sulphuric acid and manufactured superphosphate.
By 1910 a Bessemer converter had been installed
but by 1923, due to low prices for copper, the
whole operation had been closed down. Both
Hughes and Sir Thomas Elder had made fortunes.
Part of Hughes fortune went to establishing the
University of Adelaide.
Today the main industries associated with the
town includes Top Fertilizers and Agricultural
Products as well as the grain handling
facilities. The town still has the sense of
being an active port. As you enter the town you
are confronted with a main street with rail
lines crisscrossing as they make their way to
the port. The town is characterised by some
really lovely old hotels and homes.
Things to see:
The best way to explore all of Wallaroo's
attractions is to purchase a copy of Discovering
Historic Wallaroo which includes both a Heritage
and a Walking Trail. The Heritage Walk includes:
and Nautical Museum
The Old Post Office
Built in 1865 it served firstly as a Post office
(1865-1910) then was used by the Police
Department until 1975 when it was given to the
National Trust. Located in the centre of town it
is now the National Trust Maritime Museum
housing a display of maritime, smelting,
communication and local history artefacts. It
proudly announces that it has the largest
pictorial display of sailing ships in any museum
in South Australia. It is open Wednesday,
Saturday and Sunday and school holidays 10.30
a.m. - 4.00 p.m. Public holidays 10.00 a.m. -
The Assay House
Built in 1873 it carried out up to 4000 separate
assays each year and was connected to the town's
three major chimneys.
Built by David Bower in 1862 this was the
harbourmaster's customs house and was used
continuously until 1920 when it became a private
Erected in 1868 as the office for the manager,
accountant and clerk of the Kadina and Wallaroo
Railway and Pier Company it became part of the
South Australian Railways in 1878.
You are looking at the third Wallaroo Jetty. It
was built to hold the railway line and is 863
metres long. It became part of the Bulk Handling
facility in 1958 and was opened to anglers in
1971. The first jetty was built near here in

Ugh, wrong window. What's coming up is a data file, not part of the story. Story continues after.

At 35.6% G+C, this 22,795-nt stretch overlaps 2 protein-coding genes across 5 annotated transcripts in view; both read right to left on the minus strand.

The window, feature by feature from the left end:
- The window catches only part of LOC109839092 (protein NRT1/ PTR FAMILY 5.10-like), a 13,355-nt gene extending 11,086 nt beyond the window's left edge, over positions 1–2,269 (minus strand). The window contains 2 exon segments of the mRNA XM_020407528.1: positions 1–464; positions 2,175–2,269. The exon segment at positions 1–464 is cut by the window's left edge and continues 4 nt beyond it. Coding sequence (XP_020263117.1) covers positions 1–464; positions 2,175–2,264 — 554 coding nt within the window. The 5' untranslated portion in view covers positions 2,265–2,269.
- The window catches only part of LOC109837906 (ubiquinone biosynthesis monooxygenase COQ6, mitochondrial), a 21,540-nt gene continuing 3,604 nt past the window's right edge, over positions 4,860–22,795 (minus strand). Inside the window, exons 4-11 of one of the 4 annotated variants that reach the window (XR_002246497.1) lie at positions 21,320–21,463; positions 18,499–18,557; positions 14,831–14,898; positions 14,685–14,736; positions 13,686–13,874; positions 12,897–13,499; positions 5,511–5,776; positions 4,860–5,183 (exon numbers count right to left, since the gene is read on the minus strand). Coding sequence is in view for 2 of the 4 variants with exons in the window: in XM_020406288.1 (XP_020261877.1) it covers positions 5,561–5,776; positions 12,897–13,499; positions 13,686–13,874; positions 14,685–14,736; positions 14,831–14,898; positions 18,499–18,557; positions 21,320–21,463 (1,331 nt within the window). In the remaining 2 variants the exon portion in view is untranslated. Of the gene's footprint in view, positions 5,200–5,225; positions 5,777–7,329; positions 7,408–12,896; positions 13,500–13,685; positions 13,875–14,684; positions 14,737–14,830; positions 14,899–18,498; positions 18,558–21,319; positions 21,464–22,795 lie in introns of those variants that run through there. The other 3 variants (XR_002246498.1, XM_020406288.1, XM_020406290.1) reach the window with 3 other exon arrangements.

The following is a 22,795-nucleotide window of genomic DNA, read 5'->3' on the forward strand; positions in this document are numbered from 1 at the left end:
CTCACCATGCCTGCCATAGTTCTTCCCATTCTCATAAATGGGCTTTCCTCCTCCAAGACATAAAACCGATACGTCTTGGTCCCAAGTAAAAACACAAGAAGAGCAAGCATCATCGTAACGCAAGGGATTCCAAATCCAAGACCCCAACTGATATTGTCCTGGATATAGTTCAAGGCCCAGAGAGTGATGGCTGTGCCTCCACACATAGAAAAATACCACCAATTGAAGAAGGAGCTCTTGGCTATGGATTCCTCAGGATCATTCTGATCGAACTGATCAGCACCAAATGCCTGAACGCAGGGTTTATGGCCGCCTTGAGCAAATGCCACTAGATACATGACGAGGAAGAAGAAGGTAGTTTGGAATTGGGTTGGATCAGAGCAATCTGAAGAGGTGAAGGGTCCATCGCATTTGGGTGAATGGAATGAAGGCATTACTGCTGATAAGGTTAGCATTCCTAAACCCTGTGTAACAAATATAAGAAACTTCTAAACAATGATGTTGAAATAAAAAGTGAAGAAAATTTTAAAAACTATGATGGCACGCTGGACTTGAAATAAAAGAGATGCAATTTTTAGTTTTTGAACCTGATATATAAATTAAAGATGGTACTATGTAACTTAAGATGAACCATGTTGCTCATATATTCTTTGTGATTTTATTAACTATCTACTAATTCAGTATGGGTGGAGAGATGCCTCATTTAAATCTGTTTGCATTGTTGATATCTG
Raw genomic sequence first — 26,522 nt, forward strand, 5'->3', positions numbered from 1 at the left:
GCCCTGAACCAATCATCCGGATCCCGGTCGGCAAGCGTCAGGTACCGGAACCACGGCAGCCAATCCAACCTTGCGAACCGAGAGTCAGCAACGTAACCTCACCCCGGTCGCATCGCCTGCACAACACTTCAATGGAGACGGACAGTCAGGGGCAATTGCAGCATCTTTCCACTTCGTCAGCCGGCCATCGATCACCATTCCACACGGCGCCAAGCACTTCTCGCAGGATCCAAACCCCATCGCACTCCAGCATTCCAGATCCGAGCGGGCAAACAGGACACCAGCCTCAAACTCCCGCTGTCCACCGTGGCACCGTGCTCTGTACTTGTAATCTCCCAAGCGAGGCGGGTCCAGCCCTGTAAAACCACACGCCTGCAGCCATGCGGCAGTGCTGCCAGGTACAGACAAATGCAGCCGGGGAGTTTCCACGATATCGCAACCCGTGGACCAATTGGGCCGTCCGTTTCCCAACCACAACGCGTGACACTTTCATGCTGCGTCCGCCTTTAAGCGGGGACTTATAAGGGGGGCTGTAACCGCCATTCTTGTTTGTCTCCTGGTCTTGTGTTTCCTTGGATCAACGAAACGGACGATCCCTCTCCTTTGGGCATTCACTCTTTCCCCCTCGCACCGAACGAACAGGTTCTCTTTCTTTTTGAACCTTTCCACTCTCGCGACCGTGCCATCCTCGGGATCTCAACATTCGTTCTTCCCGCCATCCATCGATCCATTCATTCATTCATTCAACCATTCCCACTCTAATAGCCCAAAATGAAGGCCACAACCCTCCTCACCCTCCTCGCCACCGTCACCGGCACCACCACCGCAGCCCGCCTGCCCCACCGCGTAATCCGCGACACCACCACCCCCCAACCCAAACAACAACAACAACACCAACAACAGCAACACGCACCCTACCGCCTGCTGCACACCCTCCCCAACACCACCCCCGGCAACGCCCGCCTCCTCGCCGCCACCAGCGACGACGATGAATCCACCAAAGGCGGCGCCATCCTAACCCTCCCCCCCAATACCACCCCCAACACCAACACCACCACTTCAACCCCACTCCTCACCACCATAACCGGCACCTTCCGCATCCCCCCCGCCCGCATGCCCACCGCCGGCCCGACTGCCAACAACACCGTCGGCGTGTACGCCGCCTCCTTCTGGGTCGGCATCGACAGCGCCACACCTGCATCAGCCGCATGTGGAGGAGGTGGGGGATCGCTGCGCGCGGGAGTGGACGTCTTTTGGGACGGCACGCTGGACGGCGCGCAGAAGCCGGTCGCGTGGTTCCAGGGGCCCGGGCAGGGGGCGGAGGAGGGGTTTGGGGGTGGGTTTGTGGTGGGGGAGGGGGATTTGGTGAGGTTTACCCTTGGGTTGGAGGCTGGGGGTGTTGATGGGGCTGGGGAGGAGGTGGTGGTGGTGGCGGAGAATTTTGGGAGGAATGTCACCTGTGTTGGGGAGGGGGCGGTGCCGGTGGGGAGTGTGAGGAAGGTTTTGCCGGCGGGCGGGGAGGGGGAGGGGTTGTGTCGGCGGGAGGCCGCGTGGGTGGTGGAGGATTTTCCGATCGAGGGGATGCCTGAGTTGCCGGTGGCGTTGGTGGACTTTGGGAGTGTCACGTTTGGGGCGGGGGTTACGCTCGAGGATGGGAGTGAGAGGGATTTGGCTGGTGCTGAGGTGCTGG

It is worth walking along Lydia Crescent. It has
a large number of elegant 19th century houses
grace this handsome street.
Located on the corner of Lydia Terrace and
Hughes Street, Kirribili House was built in 1862
as the residence of David Bower, a local
businessman. The coach house and the stables can
still be seen out the back. It is now a private
Built in 1866 the Court House operated from 1866
until it closed in 1972 at which time it became
the home of the Kadina and Wallaroo Band.
Police Station and Residence
Built on the corner of Thomas Street by local
businessman David Bower in 1862. It was
eventually closed in 1972.
Chambers Hall with the Soldiers Memorial
There are a total of 44 locations around the
town. Other places of interest include the
Weeroona Hotel (1861), the Coffee Palace (1908),
the Waterside Workers Hall (1902), the Wallaroo
Hotel (1862), the local Methodist Church (1863),
St Marys Anglican Church (1864), the Town Hall
(1902), Prince Edward Hotel (1864), the Masonic
Lodge (1914) and
The last tangible remnant of the golden era of
copper. It was built in 1861 from 300,000 bricks
and stands 36.5 metres high. It stands on the
There is also an excellent Wallaroo Walking
Trail which covers much of the area covered by
the Heritage Walk but also looks at other
buildings of significance.
Wallaroo Flora and Fauna Park
Located on Ernest Tce this park has a good
collection of Australian fauna including
wombats, geese, kangaroos and numerous birds
which are housed in an aviary. For more
information contact (08) 8823 3069
Wallaroo to Kadina Railway
The Yorke Peninsula Rail Preservation Society
operates out of the Wallaroo Railway Yards. It
departs from Wallaroo Station on the second
Sunday of every month at 1 pm. Contact (08) 8823
3111 for departure times.